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3 Reasons You'll Save Money by Working with an Integrated Design-Build Firm in 2018

A new year means a new start for some food and beverage companies: Some will be building new plants, others will be renovating existing ones. But no one wants to kick off the new year with a bloated budget. An integrated approach to designing and constructing your next big project can help your bottom line in 2018. Let’s look at how.

 

The Industrial Internet of Things (IIoT) and What It Means for Your Food Plant

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The Industrial Internet of Things (IIoT) and What It Means for Your Food Plant

By now, you’ve likely heard about the various ways our homes are getting “smarter.” We now have devices such as the Amazon Echo, Wi-Fi-connected toaster ovens and doorbells with live-streaming video. Nowadays, you can lock your front door from your smartphone, tell Siri to turn on the lights inside your house and control your thermostat from anywhere you have an internet connection.

These networks of physical devices embedded with electronics, sensors and software that allow them to connect and communicate are often referred to as the Internet of Things. This new era of technology isn’t just limited to your home, though — food and beverage plants are taking advantage of smart devices as well.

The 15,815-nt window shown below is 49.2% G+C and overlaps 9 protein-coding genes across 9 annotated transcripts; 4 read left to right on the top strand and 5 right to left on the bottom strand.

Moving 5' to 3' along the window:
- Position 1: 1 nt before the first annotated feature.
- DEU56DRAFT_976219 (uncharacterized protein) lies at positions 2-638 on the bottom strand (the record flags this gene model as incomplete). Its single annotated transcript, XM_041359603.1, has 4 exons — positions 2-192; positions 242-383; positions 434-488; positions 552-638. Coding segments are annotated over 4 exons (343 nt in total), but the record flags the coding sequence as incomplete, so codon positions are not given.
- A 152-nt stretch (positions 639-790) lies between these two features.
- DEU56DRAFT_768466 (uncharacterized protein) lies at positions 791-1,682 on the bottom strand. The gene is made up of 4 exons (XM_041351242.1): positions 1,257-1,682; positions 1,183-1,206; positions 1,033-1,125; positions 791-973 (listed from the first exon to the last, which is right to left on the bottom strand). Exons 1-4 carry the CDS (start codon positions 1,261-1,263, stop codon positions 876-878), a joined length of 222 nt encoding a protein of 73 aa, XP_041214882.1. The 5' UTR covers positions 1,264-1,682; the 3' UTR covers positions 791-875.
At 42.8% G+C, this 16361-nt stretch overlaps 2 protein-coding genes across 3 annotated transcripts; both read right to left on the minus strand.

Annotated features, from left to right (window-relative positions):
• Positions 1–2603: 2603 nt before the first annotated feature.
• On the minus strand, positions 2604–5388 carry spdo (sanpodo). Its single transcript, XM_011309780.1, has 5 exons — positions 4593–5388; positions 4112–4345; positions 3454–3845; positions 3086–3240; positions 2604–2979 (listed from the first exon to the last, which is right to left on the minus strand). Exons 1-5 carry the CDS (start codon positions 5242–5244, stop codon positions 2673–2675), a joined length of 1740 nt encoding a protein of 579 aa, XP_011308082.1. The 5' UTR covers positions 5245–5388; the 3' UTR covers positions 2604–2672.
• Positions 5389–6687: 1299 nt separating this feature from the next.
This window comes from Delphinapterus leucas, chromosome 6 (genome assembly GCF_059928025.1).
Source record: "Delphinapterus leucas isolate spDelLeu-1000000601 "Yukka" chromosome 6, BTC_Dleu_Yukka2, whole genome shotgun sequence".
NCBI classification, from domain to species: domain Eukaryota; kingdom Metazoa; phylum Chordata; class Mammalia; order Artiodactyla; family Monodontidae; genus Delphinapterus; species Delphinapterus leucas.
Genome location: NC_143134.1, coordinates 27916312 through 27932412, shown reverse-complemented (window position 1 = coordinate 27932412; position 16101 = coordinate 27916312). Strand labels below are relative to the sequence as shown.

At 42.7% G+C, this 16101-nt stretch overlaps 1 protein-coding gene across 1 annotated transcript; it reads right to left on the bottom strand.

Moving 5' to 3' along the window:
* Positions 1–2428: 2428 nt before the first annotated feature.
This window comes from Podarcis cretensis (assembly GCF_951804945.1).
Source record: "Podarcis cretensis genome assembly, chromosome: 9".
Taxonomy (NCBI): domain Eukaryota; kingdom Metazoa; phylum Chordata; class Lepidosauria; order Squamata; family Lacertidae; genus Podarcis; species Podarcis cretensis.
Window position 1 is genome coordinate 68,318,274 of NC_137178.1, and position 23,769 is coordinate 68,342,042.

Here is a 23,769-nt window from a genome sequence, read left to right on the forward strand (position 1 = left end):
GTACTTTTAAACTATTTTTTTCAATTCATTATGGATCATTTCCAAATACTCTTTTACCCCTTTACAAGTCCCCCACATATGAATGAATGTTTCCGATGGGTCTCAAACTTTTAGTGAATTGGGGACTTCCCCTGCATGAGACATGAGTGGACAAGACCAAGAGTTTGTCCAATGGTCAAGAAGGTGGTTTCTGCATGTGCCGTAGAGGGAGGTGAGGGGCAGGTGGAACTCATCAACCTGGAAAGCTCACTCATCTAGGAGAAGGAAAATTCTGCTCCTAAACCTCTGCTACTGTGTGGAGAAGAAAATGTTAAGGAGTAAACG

The Industrial Internet of Things (IIoT) refers to connected devices and technologies that can collect, monitor, analyze and exchange large amounts of data and provide valuable business information to improve processes, quality or maintenance activities within a plant.

Are you thinking about using more of this technology in your facility? Let’s look at some advantages, considerations and potential pitfalls.

 

6 Things to Consider When Designing and Building a Food Processing Plant in China

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6 Things to Consider When Designing and Building a Food Processing Plant in China

China’s economy has been on a rapid upward trend for the last 20-plus years. It has become the second-largest economy in the world and is flirting with taking the first-place spot. If your company is in any way, shape or form connected to the global economy, chances are you have some connection to China.

With a growing middle class and upper class, China still finds it extremely challenging to supply itself with the kind of quality and value-added food products that these growing populations want.

This has made it enticing for a lot of U.S. food companies to create an even greater presence in China, usually in the form of establishing their own in-country food processing plant.

If you are one of these U.S. companies planning or contemplating establishing a food processing facility in China, here are some things you may want to consider with regard to designing and building the structure: